i do a lot of teaching at work.
i’m very good at rat & mouse techniques, i have a lot of experience doing them, and i enjoy sharing said info with other people. on top of that, i’m rather opinionated about this being one of the most important functions of my job: if i can show you how to do things **the right way**, less animals get used overall, and the ones that are needed get through it all with less stress. this means that i get calls from researchers pretty routinely who need to learn to do x or y with their animals.
the class i was teaching yesterday was on a couple of rather advanced techniques with rats (bla bla technical stuff)…to someone who had NEVER PICKED UP A RAT BEFORE, ***AND*** WAS SCARED OF RATS. this poor grad student was told that she had to figure out how to acomplish all of the things necessary for “the one final project” before the whole lab group moves to another university in 6 weeks. now, the stuff she needed to know how to do wasn’t exactly rat-work 101. nope, this was more like the 300 or 400 level class as far as the trickiness goes, i.e., you have to know how to pick up a rat the right way before you learn basic techniques, and you need to know the basics before we move up into this sort of thing. i told her that the first thing she needed to do (after we had our training session) was to go to her boss and kick him in the shins for being a jerk.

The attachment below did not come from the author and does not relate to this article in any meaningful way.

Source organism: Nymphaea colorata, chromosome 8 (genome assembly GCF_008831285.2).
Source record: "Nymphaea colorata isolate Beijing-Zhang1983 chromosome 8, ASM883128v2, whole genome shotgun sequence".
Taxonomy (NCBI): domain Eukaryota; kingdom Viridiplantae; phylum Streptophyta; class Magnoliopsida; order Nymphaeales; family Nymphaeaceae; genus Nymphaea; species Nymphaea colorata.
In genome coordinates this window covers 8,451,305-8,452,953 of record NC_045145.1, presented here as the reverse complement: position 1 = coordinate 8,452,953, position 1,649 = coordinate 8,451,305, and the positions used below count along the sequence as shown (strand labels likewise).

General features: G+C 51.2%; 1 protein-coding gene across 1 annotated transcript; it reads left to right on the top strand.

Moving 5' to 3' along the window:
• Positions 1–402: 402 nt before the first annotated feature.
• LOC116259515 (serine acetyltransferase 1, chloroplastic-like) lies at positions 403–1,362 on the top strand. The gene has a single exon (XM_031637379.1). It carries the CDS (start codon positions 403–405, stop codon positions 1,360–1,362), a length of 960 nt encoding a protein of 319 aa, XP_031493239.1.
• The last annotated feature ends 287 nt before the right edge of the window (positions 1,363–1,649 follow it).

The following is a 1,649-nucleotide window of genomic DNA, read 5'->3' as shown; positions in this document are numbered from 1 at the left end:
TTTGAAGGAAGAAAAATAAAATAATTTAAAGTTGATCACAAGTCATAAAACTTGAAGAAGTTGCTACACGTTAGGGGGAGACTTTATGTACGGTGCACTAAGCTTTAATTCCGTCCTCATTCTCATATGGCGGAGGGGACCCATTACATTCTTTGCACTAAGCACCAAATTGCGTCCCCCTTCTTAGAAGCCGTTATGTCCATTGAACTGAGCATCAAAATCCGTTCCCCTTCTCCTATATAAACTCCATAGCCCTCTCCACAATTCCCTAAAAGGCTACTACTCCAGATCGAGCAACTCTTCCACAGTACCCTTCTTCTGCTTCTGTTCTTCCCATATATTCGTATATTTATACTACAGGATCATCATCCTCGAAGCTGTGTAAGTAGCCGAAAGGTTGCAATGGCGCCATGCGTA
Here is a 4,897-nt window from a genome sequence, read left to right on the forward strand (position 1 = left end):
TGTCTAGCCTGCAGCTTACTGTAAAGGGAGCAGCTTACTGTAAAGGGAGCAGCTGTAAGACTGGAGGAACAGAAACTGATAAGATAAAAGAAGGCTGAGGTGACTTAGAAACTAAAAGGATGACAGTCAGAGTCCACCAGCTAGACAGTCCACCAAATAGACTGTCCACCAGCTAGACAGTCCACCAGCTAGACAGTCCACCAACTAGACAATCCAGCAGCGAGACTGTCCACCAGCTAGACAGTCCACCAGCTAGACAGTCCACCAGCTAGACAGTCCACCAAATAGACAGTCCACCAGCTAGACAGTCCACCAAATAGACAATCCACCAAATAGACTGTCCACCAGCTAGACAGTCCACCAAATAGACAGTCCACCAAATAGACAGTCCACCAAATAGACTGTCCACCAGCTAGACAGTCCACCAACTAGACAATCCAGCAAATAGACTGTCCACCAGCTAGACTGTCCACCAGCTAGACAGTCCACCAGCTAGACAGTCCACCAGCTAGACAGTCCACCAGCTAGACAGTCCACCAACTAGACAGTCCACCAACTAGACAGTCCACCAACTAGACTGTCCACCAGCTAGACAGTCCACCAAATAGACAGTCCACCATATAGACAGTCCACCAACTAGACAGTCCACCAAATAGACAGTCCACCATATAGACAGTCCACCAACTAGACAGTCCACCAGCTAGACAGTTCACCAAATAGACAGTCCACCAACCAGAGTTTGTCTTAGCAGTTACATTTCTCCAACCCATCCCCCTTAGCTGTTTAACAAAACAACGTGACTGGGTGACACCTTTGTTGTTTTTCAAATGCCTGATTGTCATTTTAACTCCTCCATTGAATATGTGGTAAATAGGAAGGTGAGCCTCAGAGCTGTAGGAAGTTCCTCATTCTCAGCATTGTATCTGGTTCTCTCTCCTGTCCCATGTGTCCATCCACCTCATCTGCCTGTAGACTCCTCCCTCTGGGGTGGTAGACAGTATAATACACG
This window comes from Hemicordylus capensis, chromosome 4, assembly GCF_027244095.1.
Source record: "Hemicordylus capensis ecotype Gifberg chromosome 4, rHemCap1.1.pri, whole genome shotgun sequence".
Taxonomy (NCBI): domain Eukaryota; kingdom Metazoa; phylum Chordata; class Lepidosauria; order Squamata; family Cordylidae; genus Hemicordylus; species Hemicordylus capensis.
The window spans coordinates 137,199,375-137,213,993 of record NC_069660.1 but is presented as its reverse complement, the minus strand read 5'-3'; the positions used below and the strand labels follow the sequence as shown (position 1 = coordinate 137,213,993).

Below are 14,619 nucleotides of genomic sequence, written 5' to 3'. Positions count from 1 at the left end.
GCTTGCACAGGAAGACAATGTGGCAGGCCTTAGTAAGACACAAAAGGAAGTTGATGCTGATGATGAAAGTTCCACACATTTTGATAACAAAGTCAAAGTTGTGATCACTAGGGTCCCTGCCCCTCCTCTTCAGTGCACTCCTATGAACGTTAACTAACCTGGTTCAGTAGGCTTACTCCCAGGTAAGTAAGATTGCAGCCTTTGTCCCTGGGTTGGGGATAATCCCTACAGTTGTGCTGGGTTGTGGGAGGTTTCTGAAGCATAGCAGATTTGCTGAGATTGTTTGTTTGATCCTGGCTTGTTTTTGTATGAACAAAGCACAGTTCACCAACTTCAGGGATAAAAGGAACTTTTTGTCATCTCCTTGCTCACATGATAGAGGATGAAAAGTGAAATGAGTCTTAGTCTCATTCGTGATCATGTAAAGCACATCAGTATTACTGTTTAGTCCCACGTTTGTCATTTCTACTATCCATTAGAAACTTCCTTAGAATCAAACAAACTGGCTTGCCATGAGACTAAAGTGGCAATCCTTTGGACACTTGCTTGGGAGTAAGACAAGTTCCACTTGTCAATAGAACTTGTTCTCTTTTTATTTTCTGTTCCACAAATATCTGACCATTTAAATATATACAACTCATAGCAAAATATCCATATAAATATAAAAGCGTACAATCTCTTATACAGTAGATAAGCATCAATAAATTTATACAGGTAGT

yes, we all made it through that one ok.
the bit i had to teach today was even more odd. this person had emailed me a couple of days ago, asking if i could help with a tissue harvest procedure. tissue harvests are easy. surgery is hard: you have to use a very careful balance of drugs to keep the patient asleep (that’s why there’s a whole doctor in charge of that, the anesthesiologist, when you go in for some procedure), you have to be very careful what you cut (obviously), and you have to be careful about how you sew it all shut so that things work out ok. but to remove organs from an animal that’s already been euthanized? total walk in the park: no worries about bleeding or damaging important things or dying, you just find what you need and cleanly remove it. the only trick is to know basic anatomy, so you can find what you’re looking for. i hit that ‘reply’ button, and asked what tissues she needed, and did she have the scissors and stuff she’d need to do the dissection? her reply was yes to the instruments, and also included was the protocol for the tissue harvest. as in, very clear, step-by-step instructions on the correct way to harvest the aorta. where it was located, what had to be moved out of the way to get there, how to store it in special solutions to keep it until it could be taken up to the lab. i’m thinking, “yeah, that’s pretty much how you do that.” turns out that she had a similar situation to subject number one…the whole thing was a new technique in their lab, and she was under some pressure from her boss to get it right.
i guess if you want an easy job, don’t go be a grad student.